As I said last month, nature would not be so stupid as to allow the bees to starve by not providing weather conditions, at least at some point, suitable for plants to secrete nectar and yield it to feed the bees. She isn’t! The month of August proved to be the saving of our bees – at least for now! They have been bringing in nectar in a frenzy, making up for lost time, even to the point where I have been able to take a small honey crop from most of my hives after the bees had filled their brood boxes. Nothing like my normal take, though.
In fact, only about a quarter of what I normally get, I would say. Whilst being better than no honey at all, this still leaves me low on reserves, so I am being very cautious as to where it all goes – it will need to last me until next May, at least, and as some of my commercial customers expect a continuous availability, I will have to monitor supplies quite carefully. Anyway, the bees now have enough to see them through until the ivy and asters start to flower, which could be any time soon, and they are still foraging for nectar and pollen on the drier days, so that is good news. But it’s really strange, the temperatures have not been at all bad, considering, so the plants are still producing nectar. It just depends on there being a sufficiently long dry-ish spell after the rain to allow the bees to get at it.
After removal of the honey, the next step is to treat the bees for Varroa. Varroa is an insect that lives on the bee and its brood, so can’t be totally eradicated with an insecticide, as it would take a dosage rate that would also kill the bees. All we can do, if we are treating with insecticide, is to use a low dose that will kill some of the mites, thereby reducing the mite load on the bees to a level that they can cope with. I don’t use chemicals in my hives – on principle – as I don’t like the idea of mixing such things with honey that I, and others, wiil be eating. Instead, I use an innocuous treatment of icing sugar dusting. By dusting all the bees (no, not one by one – a frame at a time!!), the bees are encouraged to groom one another to remove the icing sugar (which, of course, they eat – another benefit for them) and in so doing dislodge the mites.
Additionally, the pores of the mites’ feet, which are sticky and allow them to attach themselves to the bees bodies, become clogged and they can’t maintain their grip. In both cases, mites drop to the floor and, if it as an open mesh floor, drop through the (less than bee-size) gaps into the outside air, where they die (they can’t live for very long if not attached to a bee or a bee larva). The hives thus treated seem to take on a new lease of life after dusting and appear re-vitalised, flying a lot more actively than before treatment – though during dusting it’s quite a sight to see all these ghostly-white insects flying around the hive! The dusting is done three times over a nine day period to match the development cycle of the mite and at the end of the nine days the mite load has been reduced to a level that the bees can more readily cope with.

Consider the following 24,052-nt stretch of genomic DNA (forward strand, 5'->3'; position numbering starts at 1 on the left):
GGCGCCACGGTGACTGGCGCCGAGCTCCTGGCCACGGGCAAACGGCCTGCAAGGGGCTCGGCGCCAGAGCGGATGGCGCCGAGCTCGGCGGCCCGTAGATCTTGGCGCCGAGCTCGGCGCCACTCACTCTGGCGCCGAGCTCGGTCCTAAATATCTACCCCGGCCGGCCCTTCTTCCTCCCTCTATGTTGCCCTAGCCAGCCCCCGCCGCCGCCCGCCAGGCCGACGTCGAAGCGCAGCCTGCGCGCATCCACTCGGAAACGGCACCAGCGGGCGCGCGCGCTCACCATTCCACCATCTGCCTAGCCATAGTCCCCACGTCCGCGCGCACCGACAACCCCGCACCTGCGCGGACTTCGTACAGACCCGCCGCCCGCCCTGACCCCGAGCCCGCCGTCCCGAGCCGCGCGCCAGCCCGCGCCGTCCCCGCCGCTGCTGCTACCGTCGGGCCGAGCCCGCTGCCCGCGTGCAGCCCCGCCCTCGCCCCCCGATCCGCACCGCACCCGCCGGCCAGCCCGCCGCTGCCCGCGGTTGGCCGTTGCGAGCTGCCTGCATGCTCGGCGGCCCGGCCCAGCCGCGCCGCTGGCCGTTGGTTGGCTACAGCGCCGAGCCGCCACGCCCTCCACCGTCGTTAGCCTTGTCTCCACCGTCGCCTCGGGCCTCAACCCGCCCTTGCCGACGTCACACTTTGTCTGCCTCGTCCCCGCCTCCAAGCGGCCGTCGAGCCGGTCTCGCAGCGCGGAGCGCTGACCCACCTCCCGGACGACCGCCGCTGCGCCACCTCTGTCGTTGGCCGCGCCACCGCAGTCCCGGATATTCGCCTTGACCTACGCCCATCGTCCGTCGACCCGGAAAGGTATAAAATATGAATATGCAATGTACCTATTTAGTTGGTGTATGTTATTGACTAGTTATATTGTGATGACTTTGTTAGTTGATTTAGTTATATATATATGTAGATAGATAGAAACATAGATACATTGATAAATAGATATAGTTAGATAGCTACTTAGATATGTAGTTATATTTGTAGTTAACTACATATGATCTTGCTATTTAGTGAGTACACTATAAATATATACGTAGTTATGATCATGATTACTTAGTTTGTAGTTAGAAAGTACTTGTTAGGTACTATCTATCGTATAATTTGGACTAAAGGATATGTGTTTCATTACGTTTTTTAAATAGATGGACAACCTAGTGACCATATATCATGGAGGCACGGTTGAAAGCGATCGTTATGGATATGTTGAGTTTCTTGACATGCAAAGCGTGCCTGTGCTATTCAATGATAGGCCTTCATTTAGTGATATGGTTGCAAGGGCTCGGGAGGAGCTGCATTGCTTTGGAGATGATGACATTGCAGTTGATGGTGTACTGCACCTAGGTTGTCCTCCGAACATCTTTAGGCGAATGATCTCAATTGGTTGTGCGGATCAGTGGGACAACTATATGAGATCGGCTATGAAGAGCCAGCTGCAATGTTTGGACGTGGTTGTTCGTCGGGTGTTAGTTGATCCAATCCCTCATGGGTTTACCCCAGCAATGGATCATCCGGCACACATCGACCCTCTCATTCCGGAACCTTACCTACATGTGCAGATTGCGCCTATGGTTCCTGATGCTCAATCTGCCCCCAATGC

It might seem strange that sometimes the strongest colonies (especially from a honey-yield point of view) have the biggest problem with mites, but this is a reflection of the way the mite replicates itself inside the sealed larval cells of the bees. So the stronger the colony, the more brood, therefore the more mites that are born – and it is these colonies which are likely to succumb (and die) if not treated. So Varroa treatment is a “must do” part of beekeeping – it has been since about 1992 when the mite was first found on our bees (in East Devon, interestingly), and will be until we find a way of totally eradicating the parasite from our bee colonies.
Finally, what of my mini-nucs and their new queens? Unfortunately, one of the queens has died (no obvious reason, it just happens sometimes) but the others are fine. One is currently being united with a standard set of nuc frames, ready for transfer into a full-size hive, so they can build up during September (with appropriate feeding) ready for the winter. When I set the double-tier hive on the bee-shed roof, it had been a beautiful warm day, so I did not think about rain. That night and the following day, it poured down! The roof of the nuc hive is flat, with a ridge around the edge for re-inforcement, and I was lying in bed, listening to the rain thinking “OMG, they’ll all drown!”
So first thing next morning, I mopped up the excess water retained by the roof edges, and covered the whole lot in a bin bag! It works perfectly and the bees are flying without a care in the world – though I’ve never seen bin bags advertised in the bee supplies brochures!
Swarms? Unlikely this year, I think, as the colony sizes have all been reduced by the bees stopping the queen from laying when there wasn’t any nectar being brought in. So maybe a peaceful month or so ahead, once the ivy starts – we’ll see!
Colin Rees 01872 501313 firstname.lastname@example.org